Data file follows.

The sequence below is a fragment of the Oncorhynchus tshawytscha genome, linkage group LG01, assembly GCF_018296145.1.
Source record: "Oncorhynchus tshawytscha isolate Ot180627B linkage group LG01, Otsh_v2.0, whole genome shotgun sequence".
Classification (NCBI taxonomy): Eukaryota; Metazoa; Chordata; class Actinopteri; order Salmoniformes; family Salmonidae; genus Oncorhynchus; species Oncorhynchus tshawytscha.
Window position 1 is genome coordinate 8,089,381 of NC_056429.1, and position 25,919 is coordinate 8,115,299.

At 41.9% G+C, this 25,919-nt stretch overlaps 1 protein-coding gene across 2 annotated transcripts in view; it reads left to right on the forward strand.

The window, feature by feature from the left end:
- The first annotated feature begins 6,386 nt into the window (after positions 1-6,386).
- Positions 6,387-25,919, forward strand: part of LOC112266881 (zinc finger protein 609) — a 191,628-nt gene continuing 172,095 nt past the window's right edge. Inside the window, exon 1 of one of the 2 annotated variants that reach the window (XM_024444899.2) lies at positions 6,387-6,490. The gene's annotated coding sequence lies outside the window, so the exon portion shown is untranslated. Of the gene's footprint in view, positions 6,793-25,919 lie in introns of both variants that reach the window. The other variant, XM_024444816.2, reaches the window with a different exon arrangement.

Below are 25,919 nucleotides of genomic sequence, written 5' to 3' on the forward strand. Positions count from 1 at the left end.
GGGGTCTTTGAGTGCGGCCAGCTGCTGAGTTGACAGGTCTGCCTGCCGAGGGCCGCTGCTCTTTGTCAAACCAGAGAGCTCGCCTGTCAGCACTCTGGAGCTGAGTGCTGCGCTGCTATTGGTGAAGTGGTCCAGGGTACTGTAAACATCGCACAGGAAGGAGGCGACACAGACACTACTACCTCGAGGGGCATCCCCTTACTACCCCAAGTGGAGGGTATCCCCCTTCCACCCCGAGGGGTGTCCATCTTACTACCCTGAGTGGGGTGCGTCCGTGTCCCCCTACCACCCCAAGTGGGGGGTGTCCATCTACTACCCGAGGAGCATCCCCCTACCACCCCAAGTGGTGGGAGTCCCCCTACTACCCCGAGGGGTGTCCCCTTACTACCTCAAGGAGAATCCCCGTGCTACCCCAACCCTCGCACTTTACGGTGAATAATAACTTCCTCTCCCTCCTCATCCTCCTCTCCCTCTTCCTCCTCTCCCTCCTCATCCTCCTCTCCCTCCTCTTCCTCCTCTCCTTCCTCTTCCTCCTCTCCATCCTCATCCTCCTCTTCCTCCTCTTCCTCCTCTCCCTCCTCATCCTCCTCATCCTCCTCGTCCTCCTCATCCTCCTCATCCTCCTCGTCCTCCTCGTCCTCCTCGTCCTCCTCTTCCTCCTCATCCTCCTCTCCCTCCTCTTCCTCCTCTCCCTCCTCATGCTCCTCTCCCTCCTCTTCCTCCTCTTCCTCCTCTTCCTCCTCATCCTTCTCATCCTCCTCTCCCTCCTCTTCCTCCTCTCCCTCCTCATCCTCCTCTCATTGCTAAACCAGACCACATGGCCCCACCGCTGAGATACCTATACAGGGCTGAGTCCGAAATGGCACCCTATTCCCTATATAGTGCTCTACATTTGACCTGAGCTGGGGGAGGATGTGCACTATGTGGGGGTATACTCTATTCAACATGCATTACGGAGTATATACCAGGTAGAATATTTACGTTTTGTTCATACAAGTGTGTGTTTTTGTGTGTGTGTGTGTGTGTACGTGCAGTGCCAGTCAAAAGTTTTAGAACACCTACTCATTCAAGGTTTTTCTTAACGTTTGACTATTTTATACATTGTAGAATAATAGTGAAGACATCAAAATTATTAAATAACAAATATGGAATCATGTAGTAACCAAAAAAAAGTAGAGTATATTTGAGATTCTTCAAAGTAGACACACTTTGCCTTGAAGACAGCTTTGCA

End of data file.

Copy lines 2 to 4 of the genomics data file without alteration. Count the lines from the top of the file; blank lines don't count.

Source record: "Oncorhynchus tshawytscha isolate Ot180627B linkage group LG01, Otsh_v2.0, whole genome shotgun sequence".
Classification (NCBI taxonomy): Eukaryota; Metazoa; Chordata; class Actinopteri; order Salmoniformes; family Salmonidae; genus Oncorhynchus; species Oncorhynchus tshawytscha.
Window position 1 is genome coordinate 8,089,381 of NC_056429.1, and position 25,919 is coordinate 8,115,299.